A recent Law 360 story by Andrew Stricker, “Should Judges Police The Legal Industry Pay Gap?” reports that as the pay gap between male and female attorneys persists despite industry pledges to do better, the power of judges to potentially bridge the divide is coming into sharper focus. Following an unusual decision by a federal magistrate, some members of the Philadelphia bar have endorsed the idea that other judges should follow suit and help police gender pay inequities, or at least call them out from the bench.
U.S. Magistrate Judge Timothy R. Rice recently issued the order critiquing elements of a notable employment firm's request and awards that put attorney "status" over performance. "I don't think it's always my role, but in this instance, I felt I had to set the rates based on the performance of the attorneys who really tried the case, and not a rate that was maybe based more on age or seniority," Judge Rice told Law360 Pulse.
In April, Judge Rice was overseeing the last stage of an age discrimination case brought by Alison Ray, a former sales director at AT&T Mobility Services who was let go at age 49 after more than two decades at the company. Following a five-day trial, Ray last year secured a $2.3 million award after a jury determined that a company restructuring plan had targeted older employees as "surplus."
In February, lawyers at the firm representing Ray, Console Mattiacci Law LLC, asked for $847,945 in "shifted" fees from AT&T. That lodestar calculation, based on a 40% contingency agreement, was justified by the complexity of the plaintiff's case, Ray's counsel argued, as well as a "complete and total victory" on her claims that AT&T had willfully violated federal age discrimination law. The fee petition included nearly 1,570 hours from partners Susan Saint-Antoine and Laura C. Mattiacci, a highly experienced lead trial counsel, and associate Daniel S. Orlow. Saint-Antoine and Mattiacci, who have practiced since 1989 and 2002, respectively, both listed their "usual and customary" rate of $730 an hour. Orlow, who has practiced since 2011, was at $320 an hour.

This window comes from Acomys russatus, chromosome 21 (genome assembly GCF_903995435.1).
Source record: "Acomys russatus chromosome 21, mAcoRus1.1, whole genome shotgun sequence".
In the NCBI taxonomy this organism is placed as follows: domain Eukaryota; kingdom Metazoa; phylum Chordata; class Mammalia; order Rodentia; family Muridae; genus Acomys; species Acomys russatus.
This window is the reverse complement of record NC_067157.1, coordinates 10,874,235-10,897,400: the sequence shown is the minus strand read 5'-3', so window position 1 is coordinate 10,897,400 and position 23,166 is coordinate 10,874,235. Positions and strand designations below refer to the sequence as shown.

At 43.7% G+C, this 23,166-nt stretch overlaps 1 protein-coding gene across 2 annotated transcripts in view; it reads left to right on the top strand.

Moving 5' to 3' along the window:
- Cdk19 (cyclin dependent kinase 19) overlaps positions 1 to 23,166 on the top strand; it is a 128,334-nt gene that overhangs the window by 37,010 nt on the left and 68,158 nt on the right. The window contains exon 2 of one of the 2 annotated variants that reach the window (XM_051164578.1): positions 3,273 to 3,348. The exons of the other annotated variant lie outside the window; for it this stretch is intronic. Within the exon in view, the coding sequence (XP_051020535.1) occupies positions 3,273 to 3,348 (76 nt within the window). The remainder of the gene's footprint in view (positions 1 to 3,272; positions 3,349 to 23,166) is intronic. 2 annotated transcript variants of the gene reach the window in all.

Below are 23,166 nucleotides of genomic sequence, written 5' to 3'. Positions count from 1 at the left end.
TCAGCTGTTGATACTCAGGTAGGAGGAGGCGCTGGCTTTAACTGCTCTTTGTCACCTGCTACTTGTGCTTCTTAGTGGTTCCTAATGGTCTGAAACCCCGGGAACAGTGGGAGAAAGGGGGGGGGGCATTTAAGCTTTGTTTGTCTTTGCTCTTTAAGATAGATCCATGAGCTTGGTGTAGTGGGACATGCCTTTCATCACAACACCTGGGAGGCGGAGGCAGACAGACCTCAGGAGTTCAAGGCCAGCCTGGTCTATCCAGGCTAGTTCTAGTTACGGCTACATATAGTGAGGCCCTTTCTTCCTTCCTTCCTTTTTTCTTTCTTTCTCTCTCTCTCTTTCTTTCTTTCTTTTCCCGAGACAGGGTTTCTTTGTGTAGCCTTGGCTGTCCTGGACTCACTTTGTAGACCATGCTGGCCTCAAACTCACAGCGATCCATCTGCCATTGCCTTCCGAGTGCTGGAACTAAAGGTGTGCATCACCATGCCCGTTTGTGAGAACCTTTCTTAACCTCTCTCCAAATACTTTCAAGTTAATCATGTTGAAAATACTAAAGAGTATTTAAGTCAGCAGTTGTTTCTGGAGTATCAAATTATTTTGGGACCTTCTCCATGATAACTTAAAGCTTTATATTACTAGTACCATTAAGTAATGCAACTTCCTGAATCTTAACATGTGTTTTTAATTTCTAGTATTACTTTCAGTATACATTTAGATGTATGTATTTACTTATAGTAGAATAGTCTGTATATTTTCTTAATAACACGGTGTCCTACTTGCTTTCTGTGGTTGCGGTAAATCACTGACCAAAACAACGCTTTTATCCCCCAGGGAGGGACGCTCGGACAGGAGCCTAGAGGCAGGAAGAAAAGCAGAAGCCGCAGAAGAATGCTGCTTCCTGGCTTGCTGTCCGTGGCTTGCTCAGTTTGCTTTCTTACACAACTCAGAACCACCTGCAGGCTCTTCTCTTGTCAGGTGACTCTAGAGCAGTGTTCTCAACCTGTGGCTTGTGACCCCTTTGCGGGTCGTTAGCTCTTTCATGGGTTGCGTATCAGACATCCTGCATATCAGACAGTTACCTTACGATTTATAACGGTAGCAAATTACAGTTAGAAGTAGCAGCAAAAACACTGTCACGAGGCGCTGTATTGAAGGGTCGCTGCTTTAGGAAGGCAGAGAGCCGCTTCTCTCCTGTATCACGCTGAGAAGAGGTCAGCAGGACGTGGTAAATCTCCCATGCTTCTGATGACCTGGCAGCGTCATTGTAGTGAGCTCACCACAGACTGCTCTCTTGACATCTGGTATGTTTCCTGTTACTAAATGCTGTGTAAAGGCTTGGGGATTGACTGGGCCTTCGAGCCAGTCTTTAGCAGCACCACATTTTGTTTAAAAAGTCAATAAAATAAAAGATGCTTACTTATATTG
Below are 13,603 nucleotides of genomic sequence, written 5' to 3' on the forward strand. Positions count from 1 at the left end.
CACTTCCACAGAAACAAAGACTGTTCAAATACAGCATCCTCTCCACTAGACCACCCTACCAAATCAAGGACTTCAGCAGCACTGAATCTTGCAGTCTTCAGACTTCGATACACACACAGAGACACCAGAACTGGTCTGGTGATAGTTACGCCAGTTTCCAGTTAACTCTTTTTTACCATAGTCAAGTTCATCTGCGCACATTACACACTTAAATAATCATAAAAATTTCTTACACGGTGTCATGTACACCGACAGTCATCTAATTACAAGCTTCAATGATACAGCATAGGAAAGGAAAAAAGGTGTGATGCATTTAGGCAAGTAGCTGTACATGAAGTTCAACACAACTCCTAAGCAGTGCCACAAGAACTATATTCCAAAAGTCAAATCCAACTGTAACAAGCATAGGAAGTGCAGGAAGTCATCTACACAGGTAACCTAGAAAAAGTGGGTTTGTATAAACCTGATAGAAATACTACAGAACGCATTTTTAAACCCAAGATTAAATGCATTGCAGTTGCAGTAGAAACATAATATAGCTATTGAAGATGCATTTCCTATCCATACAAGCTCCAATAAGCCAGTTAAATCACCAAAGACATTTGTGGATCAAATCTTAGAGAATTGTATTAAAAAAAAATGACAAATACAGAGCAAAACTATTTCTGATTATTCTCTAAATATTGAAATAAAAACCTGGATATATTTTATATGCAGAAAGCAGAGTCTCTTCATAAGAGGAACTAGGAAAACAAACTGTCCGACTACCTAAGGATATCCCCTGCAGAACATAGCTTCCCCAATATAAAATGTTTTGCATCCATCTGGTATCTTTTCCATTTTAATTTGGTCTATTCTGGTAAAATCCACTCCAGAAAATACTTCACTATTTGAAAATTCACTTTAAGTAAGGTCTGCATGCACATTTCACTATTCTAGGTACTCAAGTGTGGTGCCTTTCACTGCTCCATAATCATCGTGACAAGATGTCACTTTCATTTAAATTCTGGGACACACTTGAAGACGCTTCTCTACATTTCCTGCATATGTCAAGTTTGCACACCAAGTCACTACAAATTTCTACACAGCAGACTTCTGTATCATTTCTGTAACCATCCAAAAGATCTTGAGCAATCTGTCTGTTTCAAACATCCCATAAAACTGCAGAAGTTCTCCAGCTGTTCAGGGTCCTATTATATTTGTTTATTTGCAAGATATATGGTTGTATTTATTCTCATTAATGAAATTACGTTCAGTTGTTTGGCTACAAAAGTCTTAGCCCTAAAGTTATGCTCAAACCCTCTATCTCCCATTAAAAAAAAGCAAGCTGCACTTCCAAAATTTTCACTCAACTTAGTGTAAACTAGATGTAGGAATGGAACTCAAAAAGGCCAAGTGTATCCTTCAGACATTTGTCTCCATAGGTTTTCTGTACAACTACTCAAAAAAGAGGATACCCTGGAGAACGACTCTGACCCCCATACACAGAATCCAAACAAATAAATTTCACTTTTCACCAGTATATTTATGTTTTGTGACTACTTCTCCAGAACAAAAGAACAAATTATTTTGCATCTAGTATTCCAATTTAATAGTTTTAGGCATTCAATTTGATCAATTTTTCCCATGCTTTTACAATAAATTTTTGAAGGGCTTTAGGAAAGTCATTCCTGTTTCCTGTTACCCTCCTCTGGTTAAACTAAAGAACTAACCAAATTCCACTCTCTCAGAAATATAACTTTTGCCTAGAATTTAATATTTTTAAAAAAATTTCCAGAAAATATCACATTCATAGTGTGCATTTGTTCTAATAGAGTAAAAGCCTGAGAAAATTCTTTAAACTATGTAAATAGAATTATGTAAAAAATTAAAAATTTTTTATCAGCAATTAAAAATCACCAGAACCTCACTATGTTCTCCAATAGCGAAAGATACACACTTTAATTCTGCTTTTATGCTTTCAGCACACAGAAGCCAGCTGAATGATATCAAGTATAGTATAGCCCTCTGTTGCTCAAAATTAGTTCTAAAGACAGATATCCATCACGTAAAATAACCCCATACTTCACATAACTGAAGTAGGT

The petition also included 37 hours contributed by firm principal Stephen G. Console. Console, a nationally recognized employment law expert, charged $900 an hour for consulting on strategy decisions and filings, as well as settlement demands and other key elements of the case. In an order granting a handful of reductions totaling about $83,000, Judge Rice said Saint-Antoine and Mattiacci should be entitled to the same per-hour rate as Console, who has been practicing for three decades.
"Historically, women in law earn less than their male counterparts, a discrepancy that may reflect hidden bias," he said, citing a 2020 report that found widening pay discrepancies at large law firms. Referring to a fee schedule used widely in the Third Circuit to determine market rates for Philadelphia-area lawyers, Judge Rice said Saint-Antoine and Mattiacci should be in line for a "premium" over those numbers that put them in line with Console. Even if the fee schedule "serves as a useful guide on setting hourly rates, its reference to experience should not serve as a cap that precludes exceptionally talented trial lawyers from receiving fair compensation simply because of age or gender," Judge Rice said.